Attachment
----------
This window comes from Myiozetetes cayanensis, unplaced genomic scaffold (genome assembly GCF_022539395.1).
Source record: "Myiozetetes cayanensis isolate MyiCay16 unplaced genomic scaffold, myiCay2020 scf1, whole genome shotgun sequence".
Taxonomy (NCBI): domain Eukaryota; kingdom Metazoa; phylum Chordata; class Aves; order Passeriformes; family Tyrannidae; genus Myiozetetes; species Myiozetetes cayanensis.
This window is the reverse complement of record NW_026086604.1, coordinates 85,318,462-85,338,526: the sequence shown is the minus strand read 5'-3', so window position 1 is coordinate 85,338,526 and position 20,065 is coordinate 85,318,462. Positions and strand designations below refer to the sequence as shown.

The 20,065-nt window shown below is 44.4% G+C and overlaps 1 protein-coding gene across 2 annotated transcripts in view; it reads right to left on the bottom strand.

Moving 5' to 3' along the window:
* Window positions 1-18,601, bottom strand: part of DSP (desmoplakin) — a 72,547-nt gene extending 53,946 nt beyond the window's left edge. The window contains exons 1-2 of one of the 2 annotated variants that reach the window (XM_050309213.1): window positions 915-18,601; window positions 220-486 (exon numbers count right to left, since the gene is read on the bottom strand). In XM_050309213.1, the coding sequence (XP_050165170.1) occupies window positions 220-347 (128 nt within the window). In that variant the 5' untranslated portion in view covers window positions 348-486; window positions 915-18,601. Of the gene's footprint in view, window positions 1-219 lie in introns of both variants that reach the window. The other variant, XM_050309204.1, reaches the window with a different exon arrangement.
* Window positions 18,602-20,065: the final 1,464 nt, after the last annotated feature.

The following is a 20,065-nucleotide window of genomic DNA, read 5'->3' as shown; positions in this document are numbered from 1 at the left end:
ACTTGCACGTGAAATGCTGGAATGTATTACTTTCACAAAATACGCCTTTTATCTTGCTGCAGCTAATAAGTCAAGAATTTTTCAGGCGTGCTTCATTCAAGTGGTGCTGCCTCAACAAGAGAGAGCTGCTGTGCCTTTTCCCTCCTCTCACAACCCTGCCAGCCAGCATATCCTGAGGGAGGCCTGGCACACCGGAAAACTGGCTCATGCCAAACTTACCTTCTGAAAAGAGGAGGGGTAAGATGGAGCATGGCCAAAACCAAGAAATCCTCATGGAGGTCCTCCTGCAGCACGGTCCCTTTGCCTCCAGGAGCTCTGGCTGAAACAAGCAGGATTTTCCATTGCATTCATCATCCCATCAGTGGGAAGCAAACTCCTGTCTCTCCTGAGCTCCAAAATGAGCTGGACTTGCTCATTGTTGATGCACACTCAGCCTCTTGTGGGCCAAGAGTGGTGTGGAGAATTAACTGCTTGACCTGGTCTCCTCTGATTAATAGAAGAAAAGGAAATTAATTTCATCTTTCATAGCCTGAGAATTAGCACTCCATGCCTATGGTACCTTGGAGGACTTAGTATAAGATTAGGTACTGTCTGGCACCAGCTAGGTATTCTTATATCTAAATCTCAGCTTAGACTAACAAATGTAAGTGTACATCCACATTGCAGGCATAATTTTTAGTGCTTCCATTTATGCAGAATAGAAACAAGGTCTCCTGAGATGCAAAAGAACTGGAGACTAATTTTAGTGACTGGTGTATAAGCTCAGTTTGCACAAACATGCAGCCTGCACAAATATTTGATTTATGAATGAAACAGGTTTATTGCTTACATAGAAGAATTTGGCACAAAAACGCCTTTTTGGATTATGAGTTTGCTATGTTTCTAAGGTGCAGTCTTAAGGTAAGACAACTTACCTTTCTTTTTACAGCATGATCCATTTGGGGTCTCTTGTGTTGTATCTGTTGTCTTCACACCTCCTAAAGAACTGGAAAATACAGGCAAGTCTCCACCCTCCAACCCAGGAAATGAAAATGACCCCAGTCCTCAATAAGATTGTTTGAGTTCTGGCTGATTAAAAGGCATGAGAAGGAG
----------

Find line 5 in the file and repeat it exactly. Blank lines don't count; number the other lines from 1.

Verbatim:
The 20,065-nt window shown below is 44.4% G+C and overlaps 1 protein-coding gene across 2 annotated transcripts in view; it reads right to left on the bottom strand.